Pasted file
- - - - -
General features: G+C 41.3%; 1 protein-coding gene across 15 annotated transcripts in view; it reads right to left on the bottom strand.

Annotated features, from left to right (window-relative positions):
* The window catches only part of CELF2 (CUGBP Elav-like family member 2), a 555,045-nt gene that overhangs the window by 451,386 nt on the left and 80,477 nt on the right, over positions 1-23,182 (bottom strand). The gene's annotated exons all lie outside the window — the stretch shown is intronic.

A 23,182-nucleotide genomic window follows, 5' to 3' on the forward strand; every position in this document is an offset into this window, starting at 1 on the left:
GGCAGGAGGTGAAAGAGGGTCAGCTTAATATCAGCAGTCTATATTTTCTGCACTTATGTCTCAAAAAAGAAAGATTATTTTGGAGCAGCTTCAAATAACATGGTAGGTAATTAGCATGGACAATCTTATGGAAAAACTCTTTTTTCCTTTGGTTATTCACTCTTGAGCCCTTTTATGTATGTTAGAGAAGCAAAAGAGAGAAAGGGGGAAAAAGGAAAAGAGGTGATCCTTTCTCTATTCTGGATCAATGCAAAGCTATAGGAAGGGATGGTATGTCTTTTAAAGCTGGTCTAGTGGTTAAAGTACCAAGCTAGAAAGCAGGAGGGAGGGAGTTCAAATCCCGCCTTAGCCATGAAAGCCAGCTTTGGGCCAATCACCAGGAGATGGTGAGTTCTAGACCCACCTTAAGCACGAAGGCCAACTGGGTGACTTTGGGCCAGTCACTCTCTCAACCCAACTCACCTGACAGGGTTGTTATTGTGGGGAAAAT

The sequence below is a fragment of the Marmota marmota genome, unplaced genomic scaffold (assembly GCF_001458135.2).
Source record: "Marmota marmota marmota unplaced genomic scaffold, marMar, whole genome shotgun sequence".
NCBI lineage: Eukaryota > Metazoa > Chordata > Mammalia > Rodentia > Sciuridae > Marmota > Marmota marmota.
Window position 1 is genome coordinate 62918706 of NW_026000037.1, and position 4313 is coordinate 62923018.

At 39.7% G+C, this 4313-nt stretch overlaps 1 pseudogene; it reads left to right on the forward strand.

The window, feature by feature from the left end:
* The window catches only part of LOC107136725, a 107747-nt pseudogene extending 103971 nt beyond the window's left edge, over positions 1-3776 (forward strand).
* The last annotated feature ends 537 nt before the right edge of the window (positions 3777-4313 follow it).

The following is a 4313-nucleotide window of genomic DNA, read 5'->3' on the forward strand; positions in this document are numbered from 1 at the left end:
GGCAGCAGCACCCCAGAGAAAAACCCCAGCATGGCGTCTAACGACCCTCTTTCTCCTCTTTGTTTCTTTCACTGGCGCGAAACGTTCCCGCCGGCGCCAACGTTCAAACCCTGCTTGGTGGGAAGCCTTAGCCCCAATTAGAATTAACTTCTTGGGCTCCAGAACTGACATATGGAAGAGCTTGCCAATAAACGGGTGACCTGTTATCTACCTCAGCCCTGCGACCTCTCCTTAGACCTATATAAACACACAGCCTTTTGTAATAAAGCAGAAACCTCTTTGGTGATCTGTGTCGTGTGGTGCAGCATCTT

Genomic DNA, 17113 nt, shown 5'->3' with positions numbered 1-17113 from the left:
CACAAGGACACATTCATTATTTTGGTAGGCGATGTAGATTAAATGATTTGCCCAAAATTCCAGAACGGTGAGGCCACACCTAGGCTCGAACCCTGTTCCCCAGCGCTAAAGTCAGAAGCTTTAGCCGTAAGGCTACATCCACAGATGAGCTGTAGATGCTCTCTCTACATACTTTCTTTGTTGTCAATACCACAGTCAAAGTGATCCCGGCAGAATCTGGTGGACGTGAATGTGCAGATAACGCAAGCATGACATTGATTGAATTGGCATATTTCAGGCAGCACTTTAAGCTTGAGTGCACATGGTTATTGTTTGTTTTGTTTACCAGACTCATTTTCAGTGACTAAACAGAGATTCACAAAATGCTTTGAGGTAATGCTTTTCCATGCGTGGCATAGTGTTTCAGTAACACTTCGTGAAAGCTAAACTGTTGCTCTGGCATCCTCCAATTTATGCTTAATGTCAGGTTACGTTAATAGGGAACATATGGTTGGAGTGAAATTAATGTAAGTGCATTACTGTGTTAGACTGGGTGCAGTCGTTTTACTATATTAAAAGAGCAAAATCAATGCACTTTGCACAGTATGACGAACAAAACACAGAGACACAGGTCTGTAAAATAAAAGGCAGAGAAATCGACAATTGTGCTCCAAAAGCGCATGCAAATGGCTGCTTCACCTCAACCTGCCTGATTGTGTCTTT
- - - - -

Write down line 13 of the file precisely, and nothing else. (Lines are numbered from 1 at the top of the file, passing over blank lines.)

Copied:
* The last annotated feature ends 537 nt before the right edge of the window (positions 3777-4313 follow it).